There was a real continental vibe as the sun shone through a parting in the clouds as Lord Mayor Brian Bermingham marked the official end of the vast e6 million Grand Parade revamp project, and the e700,000 South Mall boardwalk. Both caused severe disruption in the city centre for almost two years.
Assistant city manager Dan Buggy said the end result justifies the efforts involved in achieving it.
“We now have a street and public space in which the people of Cork can be justifiably proud,” he said.
Mr Bermingham thanked the business community for their patience and those in City Hall who delivered the project.
“This was achieved with a great deal of planning, organisation and most importantly patience from both the general public and particularly the businesses here on Grand Parade, who endured significant inconvenience for the duration of the works,” he said.
“I would like to thank them most sincerely for their forbearance and hope that they, as I do, feel it was worth the wait.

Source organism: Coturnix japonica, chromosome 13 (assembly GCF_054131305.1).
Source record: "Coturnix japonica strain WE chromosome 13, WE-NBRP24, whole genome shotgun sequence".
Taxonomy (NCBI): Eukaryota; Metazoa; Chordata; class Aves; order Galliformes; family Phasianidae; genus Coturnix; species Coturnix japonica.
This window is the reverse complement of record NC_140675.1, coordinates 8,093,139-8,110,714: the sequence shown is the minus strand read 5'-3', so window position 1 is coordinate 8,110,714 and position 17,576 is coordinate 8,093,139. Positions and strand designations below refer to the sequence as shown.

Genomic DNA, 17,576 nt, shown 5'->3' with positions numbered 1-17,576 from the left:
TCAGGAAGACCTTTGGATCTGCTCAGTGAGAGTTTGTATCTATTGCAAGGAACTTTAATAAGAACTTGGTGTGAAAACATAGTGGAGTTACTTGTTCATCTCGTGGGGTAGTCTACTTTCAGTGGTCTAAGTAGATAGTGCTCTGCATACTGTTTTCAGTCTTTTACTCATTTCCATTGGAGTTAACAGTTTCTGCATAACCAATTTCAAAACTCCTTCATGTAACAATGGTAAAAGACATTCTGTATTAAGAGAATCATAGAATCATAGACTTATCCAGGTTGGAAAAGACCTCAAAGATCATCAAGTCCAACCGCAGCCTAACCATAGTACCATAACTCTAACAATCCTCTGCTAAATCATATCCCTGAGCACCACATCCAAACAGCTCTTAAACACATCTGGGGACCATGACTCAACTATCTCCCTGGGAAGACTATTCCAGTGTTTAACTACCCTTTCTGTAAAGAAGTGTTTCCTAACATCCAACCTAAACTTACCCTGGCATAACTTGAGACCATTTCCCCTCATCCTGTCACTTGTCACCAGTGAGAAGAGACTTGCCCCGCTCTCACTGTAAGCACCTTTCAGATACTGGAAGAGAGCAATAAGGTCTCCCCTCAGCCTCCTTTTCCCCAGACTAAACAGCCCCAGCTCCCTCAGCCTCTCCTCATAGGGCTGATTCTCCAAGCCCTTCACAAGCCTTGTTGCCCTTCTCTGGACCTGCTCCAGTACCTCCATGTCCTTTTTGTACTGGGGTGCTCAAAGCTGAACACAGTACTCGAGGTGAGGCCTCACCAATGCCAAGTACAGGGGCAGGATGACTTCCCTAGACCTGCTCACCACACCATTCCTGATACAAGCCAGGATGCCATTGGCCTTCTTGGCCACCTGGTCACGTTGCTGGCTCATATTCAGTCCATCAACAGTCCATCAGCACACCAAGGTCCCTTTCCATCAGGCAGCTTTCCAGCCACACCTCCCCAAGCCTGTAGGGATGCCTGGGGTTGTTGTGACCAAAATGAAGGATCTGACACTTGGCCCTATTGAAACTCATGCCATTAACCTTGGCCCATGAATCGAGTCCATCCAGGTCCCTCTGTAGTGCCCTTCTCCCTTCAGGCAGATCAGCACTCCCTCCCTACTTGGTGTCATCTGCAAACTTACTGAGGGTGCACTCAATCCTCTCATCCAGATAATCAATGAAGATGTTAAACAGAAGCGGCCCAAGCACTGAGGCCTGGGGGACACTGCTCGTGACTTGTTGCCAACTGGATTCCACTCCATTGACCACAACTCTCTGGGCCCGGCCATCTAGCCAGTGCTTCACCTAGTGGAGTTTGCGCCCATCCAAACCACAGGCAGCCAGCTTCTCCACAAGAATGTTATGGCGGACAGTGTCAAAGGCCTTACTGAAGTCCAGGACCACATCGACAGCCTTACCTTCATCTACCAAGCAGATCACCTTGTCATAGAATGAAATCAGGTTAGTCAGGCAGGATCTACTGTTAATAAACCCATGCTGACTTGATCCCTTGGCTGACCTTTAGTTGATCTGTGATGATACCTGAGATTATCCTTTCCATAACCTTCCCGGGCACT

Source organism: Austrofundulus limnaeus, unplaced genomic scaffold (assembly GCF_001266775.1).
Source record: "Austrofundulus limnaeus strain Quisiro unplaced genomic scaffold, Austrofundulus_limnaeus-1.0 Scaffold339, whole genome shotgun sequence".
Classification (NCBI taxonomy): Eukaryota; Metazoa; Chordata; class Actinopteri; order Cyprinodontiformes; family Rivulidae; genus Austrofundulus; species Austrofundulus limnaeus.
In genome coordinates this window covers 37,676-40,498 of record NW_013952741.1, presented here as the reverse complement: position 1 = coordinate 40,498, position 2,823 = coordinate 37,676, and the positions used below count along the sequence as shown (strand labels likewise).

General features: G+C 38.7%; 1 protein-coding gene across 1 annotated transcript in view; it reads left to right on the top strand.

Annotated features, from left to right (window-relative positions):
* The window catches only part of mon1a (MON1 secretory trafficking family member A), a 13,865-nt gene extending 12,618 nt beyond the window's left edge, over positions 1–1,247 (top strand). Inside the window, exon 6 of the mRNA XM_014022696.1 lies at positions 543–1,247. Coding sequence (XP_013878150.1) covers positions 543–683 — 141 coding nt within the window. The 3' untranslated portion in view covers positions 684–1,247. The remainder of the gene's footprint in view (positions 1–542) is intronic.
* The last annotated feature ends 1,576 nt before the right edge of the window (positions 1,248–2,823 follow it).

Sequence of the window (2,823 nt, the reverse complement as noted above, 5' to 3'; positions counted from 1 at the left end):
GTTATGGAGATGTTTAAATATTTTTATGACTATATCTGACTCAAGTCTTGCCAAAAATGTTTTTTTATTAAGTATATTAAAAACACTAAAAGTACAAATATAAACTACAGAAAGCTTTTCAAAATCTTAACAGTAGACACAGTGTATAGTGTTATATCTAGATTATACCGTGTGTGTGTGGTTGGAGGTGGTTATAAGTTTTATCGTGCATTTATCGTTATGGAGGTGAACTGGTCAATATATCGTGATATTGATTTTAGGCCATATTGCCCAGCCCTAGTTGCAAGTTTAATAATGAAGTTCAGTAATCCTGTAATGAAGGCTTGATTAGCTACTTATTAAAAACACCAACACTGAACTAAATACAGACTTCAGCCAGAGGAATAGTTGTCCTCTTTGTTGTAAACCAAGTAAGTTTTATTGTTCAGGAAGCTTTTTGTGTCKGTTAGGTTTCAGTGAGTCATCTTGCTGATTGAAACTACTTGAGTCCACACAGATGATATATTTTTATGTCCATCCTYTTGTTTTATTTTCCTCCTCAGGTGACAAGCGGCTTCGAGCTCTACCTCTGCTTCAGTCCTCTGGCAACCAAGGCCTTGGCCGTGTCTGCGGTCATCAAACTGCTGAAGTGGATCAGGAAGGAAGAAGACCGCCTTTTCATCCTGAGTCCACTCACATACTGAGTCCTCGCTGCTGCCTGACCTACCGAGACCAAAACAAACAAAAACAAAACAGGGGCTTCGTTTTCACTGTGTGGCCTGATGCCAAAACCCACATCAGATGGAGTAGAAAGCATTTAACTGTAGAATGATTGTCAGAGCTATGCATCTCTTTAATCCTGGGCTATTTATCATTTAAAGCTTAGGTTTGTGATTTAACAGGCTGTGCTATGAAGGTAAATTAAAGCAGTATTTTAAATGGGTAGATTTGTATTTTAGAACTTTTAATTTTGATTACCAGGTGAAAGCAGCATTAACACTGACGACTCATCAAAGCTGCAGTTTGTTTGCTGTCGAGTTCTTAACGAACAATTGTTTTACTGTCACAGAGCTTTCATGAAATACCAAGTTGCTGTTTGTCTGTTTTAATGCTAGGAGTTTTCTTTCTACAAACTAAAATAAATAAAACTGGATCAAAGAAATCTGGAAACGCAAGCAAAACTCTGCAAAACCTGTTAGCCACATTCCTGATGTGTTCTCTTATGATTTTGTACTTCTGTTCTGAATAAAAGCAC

“Nothing worth doing or having can be achieved easily, but the re-birth of Sráid an Chapaill Bhuí, the Grand Parade, is now a central focus and an intrinsic part of the city council’s strategy to make the city centre more pedestrian and shopper friendly.”
Designed by Spanish architect Beth Gali, the Grand Parade renewal was part of the city centre’s street renewal programme, undertaken by the city council’s Roads and Transportation Directorate over the last 10 years, which also included the St Patrick’s Street revamp.
Work began on the 14,000sq m Grand Parade project in February 2006.
The last of the works were completed last November.
Work began on the South Mall boardwalk, designed by Arup Consulting Engineers with Architectural input from Murray O’Laoire, in September 2008. It was completed last January.
Cork Business Association (CBA) described both developments as wonderful additions to the city. “They really are fantastic,” spokesman Donal Healy said.
“We saw the benefits before Christmas when the Grand Parade hosted a wonderful food fair. And the boardwalk will host another food fair as part of this weekend’s St Patrick’s Day Festival.”
But city centre business owners are concerned about the length of time it took to complete the projects.
“We would look for contracts of this size in the future to be shorter, in terms of building time. We need to see these kinds of jobs done quickly, with disruption kept to an absolute minimum,” he said. Meanwhile, the South Mall boardwalk — the city’s second — will host a food fair with more than 40 stalls celebrating the best of Cork’s artisan foods and crafts this Saturday, Sunday and next Tuesday from 10am to 5pm each day.